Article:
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Next week is expected to kick off yet another round in Massachusetts’ continuing battle to control health care costs, a prime driver of the state budget and family budgets alike. This time, health regulators are taking a hard look at drug costs — an overdue target for scrutiny if there ever was one — but already Big Pharma and the local biotech industry are pushing back.

Total health care spending in Massachusetts rose 3.1 percent to $60.9 billion in 2018, outpacing inflation (2.9 percent) and wage growth (2.8 percent), according to the latest report of the Center for Health Information and Analysis (CHIA) released last week. That was $2.1 billion more than the previous year.

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The report found, “As in prior years, gross prescription drug spending accounted for the majority of the growth” in total health care spending. The $9.9 billion in pharmacy spending in Massachusetts was up 5.8 percent — but, as the drug industry is fond of pointing out — 3.6 percent after rebates.

For its part, the industry says that focusing only on drug prices would be a mistake. In a statement, Massachusetts Biotechnology Council President Robert Coughlin maintained that policy makers should look at the “real drivers” of health care costs, like premiums and “health insurance out-of-pocket costs.” A spokesperson for PhRMA said that rebates are retained by pharmacy benefit managers, the third-party middlemen who arrange drug programs for insurers.

Sorting it all out will be up to the state’s Health Policy Commission, which plans to get under the hood of those numbers during two days of hearings next week. The hearings come as the Baker administration begins implementing the latest reform aimed at controlling the costs of a relative handful of the most expensive drugs purchased for MassHealth clients. That modest reform, allowing the administration to negotiate supplemental rebates, was approved as part of the current state budget — and not without a fight.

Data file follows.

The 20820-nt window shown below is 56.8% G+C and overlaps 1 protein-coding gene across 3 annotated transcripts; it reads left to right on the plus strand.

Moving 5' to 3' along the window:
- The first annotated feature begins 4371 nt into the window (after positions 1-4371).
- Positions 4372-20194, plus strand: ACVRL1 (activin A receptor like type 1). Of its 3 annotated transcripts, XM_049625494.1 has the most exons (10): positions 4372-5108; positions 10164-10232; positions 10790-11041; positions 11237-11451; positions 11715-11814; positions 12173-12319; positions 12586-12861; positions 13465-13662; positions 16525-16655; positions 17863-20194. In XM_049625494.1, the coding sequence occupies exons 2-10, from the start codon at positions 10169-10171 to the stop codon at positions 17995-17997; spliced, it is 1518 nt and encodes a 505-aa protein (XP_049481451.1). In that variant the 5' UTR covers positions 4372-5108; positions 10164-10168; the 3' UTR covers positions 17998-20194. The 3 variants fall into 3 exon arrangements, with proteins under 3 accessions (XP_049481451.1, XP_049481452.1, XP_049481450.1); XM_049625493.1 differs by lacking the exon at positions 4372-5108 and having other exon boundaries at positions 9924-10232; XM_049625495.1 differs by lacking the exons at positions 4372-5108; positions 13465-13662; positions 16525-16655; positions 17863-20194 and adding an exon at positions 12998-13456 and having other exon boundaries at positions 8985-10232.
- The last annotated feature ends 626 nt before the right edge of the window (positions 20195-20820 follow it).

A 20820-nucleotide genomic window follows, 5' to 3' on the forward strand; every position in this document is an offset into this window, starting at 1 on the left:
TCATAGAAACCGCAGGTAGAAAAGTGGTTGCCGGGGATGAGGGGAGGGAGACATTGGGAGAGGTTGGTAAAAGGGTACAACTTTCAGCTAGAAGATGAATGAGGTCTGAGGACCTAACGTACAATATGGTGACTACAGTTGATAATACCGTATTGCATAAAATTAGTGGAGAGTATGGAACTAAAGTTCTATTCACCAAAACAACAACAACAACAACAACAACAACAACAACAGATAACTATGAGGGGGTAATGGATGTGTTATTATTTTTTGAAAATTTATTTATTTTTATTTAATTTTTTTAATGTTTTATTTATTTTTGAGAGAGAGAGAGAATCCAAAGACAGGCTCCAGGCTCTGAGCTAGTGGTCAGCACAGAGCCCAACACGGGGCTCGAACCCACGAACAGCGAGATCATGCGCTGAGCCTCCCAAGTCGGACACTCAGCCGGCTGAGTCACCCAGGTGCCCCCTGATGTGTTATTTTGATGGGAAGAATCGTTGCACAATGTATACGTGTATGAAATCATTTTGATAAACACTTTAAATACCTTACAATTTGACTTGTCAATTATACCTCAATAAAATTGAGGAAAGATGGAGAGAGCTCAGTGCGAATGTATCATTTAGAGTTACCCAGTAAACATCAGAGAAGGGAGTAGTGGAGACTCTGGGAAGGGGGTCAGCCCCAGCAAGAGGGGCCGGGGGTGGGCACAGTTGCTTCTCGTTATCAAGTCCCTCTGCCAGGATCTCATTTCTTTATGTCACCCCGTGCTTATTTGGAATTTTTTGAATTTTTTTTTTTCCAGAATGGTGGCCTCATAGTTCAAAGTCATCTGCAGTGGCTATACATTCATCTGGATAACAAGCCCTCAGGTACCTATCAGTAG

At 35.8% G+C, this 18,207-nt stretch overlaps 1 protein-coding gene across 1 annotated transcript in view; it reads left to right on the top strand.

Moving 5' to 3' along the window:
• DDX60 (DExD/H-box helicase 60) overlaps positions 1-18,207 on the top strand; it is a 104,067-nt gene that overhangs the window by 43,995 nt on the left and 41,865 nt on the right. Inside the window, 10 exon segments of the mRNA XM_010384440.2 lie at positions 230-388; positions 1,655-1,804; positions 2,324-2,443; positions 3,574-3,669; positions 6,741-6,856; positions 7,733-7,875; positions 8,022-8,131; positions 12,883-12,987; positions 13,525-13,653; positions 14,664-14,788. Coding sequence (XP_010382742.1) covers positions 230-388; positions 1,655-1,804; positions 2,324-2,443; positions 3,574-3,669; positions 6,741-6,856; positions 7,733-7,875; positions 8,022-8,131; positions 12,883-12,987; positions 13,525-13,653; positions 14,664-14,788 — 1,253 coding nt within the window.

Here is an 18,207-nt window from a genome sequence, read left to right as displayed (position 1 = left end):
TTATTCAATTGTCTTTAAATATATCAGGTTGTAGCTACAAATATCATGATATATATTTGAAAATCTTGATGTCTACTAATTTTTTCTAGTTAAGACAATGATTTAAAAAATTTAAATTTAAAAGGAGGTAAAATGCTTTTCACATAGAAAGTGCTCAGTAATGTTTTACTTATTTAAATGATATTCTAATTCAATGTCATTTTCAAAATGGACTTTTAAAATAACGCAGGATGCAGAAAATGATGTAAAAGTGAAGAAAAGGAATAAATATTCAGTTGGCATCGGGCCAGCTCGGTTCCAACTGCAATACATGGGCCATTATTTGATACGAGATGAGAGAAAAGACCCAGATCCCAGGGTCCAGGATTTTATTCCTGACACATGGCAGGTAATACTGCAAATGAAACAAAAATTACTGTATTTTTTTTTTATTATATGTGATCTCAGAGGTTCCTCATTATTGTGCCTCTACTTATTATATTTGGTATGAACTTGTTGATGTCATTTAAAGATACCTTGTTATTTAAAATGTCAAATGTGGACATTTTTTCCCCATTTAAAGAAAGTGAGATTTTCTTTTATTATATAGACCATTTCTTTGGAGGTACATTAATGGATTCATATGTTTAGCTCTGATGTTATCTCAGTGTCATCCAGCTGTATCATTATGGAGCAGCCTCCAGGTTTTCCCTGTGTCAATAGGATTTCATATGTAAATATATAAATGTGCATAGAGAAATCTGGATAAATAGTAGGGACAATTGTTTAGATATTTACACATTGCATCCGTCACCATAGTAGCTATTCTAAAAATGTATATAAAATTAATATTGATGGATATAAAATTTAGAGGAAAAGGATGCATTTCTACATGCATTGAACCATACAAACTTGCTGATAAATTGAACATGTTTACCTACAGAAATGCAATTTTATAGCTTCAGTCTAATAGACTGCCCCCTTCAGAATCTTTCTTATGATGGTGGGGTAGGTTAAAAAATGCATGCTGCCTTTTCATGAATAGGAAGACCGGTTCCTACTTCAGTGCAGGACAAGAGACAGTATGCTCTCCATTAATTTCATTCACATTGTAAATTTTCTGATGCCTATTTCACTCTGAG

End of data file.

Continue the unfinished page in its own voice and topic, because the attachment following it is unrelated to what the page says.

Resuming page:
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But that provision is only a beginning and certainly not a cure-all. HPC Executive Director David Seltz said at the time the commission report was released that the “findings indicate that further action and policy reforms are needed,” particularly in the area of transparency for all health care costs.

But the area most obvious — and easiest to accomplish — is in drug pricing. There is no need to reinvent the wheel here. Other states are well ahead of Massachusetts in collecting data on drug prices, providing plenty of templates the state could borrow.

California’s still new drug law requires companies to report price increases quarterly and explain the reason behind price hikes. On the theory that knowledge is power, it’s a start. Of course, the pharmaceutical industry is also suing to halt that law.

Oregon’s law, which went into effect last March, in addition to requiring reporting by drug manufacturers also encourages consumer reporting of drug price hikes, and Vermont is now in its second round of drug transparency legislation with its own consumer-friendly website.

In Massachusetts a more wide-ranging bill supported by Health Care for All includes a transparency provision modeled on the work done in all three of those states.

If Seltz means what he says about making the health care industry generally more transparent and more accountable, drug pricing is a darned good place to start. Developing life-saving drugs isn’t free and, yes, pharmaceutical companies need to recoup their costs. But disclosing and explaining their prices isn’t too much to ask.

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